Rachel Worsley | 18/03/2022
What are some practical tips on busting ND stigma and stereotypes that managers can implement today? We speak to Nicci Richman, the owner of Audir, a neurodiversity consultancy, to share her thoughts on this topic.
1. What are your best tips for busting stigma and stereotypes in the workplace?
The first thing is to recognise that there is stigma, and there are stereotypes. Even in inclusive workplaces where people say that they are a diverse and inclusive workplace. Are they so diverse in their inclusion?
People will talk about gender. They'll talk about race. But the conversation about neurodivergence is very new and a lot of people aren't there yet, despite saying they are inclusive.
There’s still some stigma around someone making a comment around “Oh, I'm diagnosed ADHD” and the stigma is “they're not going to achieve anything” or “they're going to be flighty.”
That misses the point of all the value that ADHD employees will be bringing to the workplace.
Same with autism. You can get your stereotypical comments like: “Well, that person's not going to be good in a conversation. That person is not going to have empathy for others. They are not socially aware.” All those stereotypes which are very harmful and not true at all.
We should recognise that despite the fact that we call ourselves inclusive and non-judgmental, we do stereotype and stigmatise. So the first thing to do to bust that stereotyping and bias in the workplace, is to educate yourself.
And this is where I talk about creating cultures of belonging. It's something that needs to ideally come from the top. Leadership needs to get on board and invite those with lived experience to come and speak to them and to learn about those individual experiences and they'll learn that not one experience is the same.
2. How could managers have those conversations with people with lived experience?
You can talk to people who run businesses like me who can go in and start those conversations, or who can talk to the strengths of different neurodivergent people. But it’s also about inviting those who are actually in the workplace who have disclosed their neurodivergent identity and asking and inviting them for a conversation.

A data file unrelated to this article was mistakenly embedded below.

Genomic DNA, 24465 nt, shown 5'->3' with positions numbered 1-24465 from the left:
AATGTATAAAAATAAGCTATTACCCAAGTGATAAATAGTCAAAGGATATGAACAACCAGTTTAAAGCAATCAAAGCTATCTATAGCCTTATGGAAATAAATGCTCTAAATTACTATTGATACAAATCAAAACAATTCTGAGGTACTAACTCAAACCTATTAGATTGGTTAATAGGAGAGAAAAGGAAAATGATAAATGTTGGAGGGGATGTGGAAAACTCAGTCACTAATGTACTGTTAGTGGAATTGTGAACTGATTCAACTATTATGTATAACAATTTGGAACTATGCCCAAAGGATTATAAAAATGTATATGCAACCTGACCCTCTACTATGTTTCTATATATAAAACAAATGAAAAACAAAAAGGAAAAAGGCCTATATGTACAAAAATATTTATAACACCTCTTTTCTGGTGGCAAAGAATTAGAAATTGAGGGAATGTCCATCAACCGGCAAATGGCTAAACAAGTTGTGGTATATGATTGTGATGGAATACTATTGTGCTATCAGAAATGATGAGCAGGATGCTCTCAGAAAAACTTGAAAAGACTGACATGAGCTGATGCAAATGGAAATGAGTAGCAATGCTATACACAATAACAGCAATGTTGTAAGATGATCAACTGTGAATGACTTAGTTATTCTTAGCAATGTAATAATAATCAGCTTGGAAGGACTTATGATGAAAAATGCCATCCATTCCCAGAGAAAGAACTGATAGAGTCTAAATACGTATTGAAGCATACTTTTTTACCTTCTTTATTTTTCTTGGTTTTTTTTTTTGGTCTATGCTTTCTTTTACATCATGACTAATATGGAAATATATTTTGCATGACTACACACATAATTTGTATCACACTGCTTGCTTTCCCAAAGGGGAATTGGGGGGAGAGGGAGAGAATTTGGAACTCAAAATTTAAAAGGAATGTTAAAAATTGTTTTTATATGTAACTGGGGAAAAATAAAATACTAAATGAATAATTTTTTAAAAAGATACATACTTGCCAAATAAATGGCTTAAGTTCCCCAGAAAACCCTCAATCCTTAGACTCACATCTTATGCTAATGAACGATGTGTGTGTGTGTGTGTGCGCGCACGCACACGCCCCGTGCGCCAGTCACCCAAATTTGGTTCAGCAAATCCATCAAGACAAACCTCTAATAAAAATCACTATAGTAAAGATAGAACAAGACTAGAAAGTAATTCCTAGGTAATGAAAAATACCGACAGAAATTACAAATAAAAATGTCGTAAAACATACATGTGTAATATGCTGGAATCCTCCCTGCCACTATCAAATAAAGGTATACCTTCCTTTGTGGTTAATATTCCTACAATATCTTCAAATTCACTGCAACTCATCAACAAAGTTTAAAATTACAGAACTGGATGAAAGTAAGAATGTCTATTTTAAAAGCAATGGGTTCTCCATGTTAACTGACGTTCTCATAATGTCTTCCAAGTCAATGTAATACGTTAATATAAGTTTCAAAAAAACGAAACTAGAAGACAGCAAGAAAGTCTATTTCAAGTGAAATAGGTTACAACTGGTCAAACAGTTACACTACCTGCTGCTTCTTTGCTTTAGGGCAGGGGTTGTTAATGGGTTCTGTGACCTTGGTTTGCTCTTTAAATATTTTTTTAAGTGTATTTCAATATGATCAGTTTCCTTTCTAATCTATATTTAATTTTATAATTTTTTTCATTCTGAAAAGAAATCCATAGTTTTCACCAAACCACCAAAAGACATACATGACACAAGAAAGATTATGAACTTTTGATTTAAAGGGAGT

You can ask them: “What is your experience in the workplace? How do you thrive? What types of management support helps you in the workplace? What does your manager do that might make things harder?”Just understanding what part of the work life experience is working and what part isn't.
Then there’s intersectionalities. The more intersections there are for a person, the more their experience can be disabling or result in something called “onlyness”. They feel they're the only people in the workplace who do have this experience. For example, a person who is ADHD, autistic, gender diverse, from a non-English speaking background, their experience is going to be very different to your white cisgender autistic male.
It's recognising that everybody's experience is their experience. It's seeing all employees as individuals and going right to the source to have the conversation to say: “How do you experience life? What can we do to be more supportive in this workplace? What are we already doing really well?”
3. Are neurodiversity employee resource groups (ERGs) useful for breaking down stigma and stereotypes?
If the workplace is big enough for that, then absolutely useful, especially if you have a champion within leadership for that ERG.
Then it’s about having opportunities for learning and opportunities for mentoring. So neurodivergent people are mentoring other neurodivergent people so people are learning from each other.
In organisations that don't have that ERG, then having education sessions for staff where they get to understand each other can be helpful.
4. What other tips do you have for managers to promote neurodiversity at work?
Have shared language. One of the things that can cause challenges in the workplace is the different styles of communications. Having some really great conversations about how different people communicate can be helpful. I use the REACH Ecosystem to help people to give a framework as a starting point for how everybody communicates from, and thinks in different ways.
Having that joint understanding and appreciation for how people communicate and how people think is another way to start building in that culture of belonging. It’s about taking away the judgment and taking away the emotion to “This is how this person works best”.
Another area is to start seeing the person's strengths and asking them about what they see as their strengths. Sometimes individuals can't tell you what their strengths are, because they've spent such a long time thinking about where their challenges are. As managers it’s starting to notice and point out for people what their strengths are and keep building on those strengths.
Don’t place all the onus on the people with lived experience to tell you. They can get a bit exhausted having to tell their story again and again. Don’t speak over the top or on behalf of them, but support them in their experiences. Learn how you can be an ally for these people. There’s some brilliant YouTubers, like “How to ADHD”, as examples of great resources to educate yourself.